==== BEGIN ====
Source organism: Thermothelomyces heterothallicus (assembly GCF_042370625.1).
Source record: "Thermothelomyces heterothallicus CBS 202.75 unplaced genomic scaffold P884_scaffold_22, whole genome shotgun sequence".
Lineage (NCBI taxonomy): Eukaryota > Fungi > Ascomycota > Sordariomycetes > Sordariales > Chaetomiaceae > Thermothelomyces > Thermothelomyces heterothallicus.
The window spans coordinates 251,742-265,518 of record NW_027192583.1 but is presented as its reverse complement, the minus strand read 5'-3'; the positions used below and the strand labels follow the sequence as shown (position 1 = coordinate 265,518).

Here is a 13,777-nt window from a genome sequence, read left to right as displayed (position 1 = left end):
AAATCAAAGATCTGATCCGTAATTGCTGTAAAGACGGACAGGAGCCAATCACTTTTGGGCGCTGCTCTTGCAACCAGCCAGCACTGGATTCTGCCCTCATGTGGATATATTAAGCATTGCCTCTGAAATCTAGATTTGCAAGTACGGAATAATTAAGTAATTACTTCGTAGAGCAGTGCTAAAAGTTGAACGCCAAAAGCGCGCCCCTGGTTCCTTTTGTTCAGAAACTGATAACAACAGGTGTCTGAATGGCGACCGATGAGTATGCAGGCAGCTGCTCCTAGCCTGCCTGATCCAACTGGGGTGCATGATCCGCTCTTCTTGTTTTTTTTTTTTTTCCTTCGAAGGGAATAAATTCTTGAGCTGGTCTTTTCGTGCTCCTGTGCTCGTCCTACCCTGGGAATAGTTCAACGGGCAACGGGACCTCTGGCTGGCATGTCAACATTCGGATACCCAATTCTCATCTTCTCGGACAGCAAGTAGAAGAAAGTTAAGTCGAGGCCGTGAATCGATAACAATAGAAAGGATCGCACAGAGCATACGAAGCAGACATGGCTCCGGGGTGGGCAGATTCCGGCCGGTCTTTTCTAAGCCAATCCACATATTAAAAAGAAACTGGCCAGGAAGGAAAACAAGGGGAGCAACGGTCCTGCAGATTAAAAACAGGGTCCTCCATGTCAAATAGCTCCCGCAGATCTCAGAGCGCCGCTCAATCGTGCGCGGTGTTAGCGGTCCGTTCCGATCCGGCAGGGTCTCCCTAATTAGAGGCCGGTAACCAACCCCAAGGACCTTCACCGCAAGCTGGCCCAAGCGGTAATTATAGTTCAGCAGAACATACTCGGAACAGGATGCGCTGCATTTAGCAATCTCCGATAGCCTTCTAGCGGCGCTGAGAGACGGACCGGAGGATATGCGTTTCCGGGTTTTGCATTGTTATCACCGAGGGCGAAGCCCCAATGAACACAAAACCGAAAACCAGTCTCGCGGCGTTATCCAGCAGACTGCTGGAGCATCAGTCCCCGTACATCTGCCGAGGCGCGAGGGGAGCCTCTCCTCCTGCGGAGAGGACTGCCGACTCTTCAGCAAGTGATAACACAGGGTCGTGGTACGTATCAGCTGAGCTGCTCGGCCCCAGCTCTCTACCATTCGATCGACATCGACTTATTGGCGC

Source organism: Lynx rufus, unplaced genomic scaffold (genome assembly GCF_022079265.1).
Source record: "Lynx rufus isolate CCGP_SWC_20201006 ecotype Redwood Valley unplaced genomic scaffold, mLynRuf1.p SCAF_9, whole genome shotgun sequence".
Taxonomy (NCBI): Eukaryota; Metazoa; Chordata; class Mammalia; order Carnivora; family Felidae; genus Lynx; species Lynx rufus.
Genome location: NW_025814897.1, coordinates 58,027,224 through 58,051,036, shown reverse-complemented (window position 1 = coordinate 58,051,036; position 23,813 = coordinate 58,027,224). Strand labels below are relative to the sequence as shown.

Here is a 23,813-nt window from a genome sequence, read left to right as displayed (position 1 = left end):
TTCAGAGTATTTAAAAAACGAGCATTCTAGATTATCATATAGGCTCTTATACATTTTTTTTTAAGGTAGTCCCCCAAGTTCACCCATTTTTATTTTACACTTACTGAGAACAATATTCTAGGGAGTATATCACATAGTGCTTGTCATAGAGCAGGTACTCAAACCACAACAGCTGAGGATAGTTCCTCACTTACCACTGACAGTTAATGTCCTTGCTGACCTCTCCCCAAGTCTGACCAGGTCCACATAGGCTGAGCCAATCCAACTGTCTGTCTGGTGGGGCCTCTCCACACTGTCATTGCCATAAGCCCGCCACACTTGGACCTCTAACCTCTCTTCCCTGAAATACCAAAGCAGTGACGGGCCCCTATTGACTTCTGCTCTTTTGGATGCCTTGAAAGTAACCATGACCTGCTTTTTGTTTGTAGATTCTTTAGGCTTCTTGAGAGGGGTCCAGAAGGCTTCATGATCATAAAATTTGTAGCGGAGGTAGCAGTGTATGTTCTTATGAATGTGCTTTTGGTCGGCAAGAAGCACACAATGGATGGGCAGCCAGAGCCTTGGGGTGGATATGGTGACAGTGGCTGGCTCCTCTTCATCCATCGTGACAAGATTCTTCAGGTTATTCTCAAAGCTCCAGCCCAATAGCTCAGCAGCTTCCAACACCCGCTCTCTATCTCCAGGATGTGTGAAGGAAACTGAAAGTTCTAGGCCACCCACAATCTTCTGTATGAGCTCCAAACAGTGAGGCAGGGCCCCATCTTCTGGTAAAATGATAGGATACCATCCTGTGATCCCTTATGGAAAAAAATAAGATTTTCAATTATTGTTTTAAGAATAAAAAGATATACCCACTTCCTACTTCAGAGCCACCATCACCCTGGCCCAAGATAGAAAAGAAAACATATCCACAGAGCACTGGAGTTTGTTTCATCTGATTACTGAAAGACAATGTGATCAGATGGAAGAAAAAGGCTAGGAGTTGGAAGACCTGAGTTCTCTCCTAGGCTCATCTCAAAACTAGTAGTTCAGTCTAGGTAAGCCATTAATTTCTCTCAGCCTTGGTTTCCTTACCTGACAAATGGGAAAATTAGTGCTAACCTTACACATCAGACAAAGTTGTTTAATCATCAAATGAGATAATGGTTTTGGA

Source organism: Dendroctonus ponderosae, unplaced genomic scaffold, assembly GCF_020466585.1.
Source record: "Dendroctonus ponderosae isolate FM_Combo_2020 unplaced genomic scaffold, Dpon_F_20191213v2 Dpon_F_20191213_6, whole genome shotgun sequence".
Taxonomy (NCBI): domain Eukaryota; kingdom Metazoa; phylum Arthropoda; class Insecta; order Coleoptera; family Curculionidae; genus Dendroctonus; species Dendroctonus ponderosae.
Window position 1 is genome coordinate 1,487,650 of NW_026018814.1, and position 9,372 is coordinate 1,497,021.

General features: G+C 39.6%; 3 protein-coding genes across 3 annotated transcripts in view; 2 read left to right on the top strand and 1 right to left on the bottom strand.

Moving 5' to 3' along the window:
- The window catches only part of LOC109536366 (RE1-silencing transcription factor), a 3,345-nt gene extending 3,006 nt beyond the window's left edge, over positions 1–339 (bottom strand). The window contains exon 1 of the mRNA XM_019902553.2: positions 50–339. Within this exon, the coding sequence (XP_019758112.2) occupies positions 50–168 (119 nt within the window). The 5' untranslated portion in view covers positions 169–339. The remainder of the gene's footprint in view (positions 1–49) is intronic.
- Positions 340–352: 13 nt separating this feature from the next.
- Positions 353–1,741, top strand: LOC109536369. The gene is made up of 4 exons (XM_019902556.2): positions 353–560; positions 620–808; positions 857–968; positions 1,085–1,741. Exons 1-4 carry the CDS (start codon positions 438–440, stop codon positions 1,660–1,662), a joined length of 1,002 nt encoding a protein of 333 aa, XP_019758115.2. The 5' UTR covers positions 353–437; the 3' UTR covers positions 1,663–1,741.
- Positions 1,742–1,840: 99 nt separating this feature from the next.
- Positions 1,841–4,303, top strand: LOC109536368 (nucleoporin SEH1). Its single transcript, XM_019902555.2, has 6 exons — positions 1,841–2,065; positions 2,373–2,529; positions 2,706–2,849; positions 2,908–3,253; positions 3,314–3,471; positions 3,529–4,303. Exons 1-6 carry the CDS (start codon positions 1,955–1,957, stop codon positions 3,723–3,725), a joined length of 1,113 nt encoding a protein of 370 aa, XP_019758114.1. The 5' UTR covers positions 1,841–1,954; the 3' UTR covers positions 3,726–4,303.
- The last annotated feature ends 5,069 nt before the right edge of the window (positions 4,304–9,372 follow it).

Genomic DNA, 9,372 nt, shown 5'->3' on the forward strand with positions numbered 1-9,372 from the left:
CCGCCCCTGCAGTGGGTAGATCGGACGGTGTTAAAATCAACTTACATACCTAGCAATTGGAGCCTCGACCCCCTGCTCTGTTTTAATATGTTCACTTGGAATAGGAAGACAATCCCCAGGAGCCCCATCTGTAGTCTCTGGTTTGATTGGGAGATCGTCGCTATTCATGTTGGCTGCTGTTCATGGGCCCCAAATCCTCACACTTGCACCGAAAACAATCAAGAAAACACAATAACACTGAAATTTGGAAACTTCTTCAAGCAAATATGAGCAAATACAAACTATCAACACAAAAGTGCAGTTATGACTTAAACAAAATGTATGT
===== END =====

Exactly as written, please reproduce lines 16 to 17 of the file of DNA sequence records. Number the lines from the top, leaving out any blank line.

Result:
Window position 1 is genome coordinate 1,487,650 of NW_026018814.1, and position 9,372 is coordinate 1,497,021.

General features: G+C 39.6%; 3 protein-coding genes across 3 annotated transcripts in view; 2 read left to right on the top strand and 1 right to left on the bottom strand.